A hundred years before BLM – was wondering if you could do light house-keeping

A hundred years before BLM:
“Dear Mr. Watkins … was wondering if you could do light house-keeping…”
– Excerpt, March 1919, the president of a vocational college in Effingham, IL replying to a letter from Lucian B. Watkins, a black poet a who had inquired about boarding options once he arrived to study a “real” vocation (as the only black student).
Lucian B. Watkins was a black man, a poet who died in his early 40s about a hundred years ago. He was featured in today’s daily poets.org newsletter (which often features public domain works from long-forgotten never-famous poets). His bio on poets.org was only 3 short sentences. But I found an online archive with 3 scanned letters from him, the first two of which are poignant vignettes.
The first letter (referenced above), and Mr. Watkins’ dignified response ought to be famous.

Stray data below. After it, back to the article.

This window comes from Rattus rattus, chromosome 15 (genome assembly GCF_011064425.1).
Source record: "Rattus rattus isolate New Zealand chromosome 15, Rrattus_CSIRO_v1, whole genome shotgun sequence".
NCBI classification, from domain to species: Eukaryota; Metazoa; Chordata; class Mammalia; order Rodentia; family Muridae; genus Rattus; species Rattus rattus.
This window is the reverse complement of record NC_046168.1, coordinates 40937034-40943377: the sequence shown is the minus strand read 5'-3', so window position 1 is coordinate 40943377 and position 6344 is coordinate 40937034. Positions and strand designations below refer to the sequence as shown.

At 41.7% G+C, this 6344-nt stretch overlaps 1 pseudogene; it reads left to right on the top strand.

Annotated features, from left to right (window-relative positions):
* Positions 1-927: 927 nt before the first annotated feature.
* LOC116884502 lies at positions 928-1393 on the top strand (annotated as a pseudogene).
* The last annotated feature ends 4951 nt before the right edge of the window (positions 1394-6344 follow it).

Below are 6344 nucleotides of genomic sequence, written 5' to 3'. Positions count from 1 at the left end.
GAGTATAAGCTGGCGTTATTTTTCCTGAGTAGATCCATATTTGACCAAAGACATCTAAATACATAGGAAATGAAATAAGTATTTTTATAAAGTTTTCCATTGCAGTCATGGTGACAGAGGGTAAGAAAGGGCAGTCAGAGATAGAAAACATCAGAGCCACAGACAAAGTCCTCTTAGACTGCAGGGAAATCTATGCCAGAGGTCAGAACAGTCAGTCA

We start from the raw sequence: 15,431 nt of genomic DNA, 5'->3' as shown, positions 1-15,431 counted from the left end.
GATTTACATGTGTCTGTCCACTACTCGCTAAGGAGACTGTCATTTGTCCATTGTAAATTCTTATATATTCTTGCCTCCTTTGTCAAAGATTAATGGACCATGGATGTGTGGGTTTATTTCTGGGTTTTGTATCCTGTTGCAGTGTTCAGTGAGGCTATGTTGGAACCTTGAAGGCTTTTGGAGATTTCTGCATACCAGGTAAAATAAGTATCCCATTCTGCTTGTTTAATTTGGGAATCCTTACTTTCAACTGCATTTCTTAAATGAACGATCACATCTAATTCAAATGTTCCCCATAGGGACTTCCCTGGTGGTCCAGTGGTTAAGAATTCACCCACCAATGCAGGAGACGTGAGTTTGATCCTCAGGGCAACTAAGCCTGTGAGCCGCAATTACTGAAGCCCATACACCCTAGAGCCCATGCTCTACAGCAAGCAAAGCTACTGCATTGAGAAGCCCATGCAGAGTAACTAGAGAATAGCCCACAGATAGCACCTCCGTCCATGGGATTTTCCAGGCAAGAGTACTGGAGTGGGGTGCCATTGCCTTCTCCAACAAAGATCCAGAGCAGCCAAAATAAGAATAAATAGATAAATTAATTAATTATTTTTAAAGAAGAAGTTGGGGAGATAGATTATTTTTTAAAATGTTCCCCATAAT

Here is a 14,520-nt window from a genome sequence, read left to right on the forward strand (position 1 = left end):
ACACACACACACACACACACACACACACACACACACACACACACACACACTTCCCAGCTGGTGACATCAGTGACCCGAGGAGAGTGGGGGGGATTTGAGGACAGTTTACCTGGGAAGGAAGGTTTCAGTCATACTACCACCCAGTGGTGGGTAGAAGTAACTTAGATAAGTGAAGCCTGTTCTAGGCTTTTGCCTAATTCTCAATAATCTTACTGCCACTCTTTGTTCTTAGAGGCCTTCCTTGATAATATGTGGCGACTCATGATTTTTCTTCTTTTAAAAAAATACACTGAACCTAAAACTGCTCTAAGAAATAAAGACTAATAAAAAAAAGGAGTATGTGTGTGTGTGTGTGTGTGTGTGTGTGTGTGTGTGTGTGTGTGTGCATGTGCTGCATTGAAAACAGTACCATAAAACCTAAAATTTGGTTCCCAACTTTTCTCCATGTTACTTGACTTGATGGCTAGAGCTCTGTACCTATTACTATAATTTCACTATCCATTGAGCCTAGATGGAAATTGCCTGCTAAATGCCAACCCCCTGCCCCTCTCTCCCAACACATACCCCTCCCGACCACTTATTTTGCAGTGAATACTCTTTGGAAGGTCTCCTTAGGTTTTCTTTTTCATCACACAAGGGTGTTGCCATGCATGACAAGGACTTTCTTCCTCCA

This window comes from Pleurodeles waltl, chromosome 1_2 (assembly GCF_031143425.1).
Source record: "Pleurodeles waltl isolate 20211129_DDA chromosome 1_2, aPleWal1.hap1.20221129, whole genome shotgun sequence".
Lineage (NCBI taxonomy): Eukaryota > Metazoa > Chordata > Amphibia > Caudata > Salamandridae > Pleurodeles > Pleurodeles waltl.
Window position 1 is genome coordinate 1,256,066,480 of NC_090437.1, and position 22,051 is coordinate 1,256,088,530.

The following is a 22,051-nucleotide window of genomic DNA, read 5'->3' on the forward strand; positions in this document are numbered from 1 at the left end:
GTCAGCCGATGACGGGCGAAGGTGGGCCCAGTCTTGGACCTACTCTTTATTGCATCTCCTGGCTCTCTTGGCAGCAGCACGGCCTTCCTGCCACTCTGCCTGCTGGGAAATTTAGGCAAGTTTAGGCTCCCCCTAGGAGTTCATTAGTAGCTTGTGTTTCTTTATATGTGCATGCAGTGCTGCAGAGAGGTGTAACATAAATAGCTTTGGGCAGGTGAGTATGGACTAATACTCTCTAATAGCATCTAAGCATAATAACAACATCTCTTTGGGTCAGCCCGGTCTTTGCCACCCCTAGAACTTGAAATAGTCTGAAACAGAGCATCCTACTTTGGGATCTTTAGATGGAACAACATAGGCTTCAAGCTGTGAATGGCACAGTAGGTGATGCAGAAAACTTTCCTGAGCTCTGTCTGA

And his next letter, to W. E. B. Du Bois, is equally powerful… the heartfelt testimony of a man who “tried my best to forget poetry” while enduring the necessity to learn a “sure enough bread-winning vocation” while every fiber of his being instead demanded “the making of a quatrain.”
Mr. Watkins served his country in WWI a few years before these letters. And died about a year after writing them. May he rest in peace.
Citation: Watkins, Lucian Bottow, 1878-. Letter from Lucian B. Watkins to Bissell Colleges, April 1, 1919. W. E. B. Du Bois Papers (MS 312). Special Collections and University Archives, University of Massachusetts Amherst Libraries

Target Disk Mode has improved (Benchmark 2019/2020 Intel Macs)

TL;DR Formerly unusably-slow for backups a few years ago, the built-in Target Disk Mode in Macs has improved in latter-day Intel models (using a Thunderbolt 3 cable), now nearly 1/2 as fast as an external USB-3 drive dock.

My test: use Carbon Copy Cloner v5.1.22 to clone an internal SSD with 690GB of data. “Find & replace corrupted files” is OFF*.

Source: Macbook Pro 16″, Catalina 10.15.7

Targets: external SSD (usb 3) vs. 2020 13″ MBP (TDM, thunderbolt 3)

Result: Direct-connect two MBP using a high-speed Thunderbolt-3 cable was 5.9 GB/minute, about half as fast as backing up via USB 3 to an SSD in an external drive dock (12 GB/minute).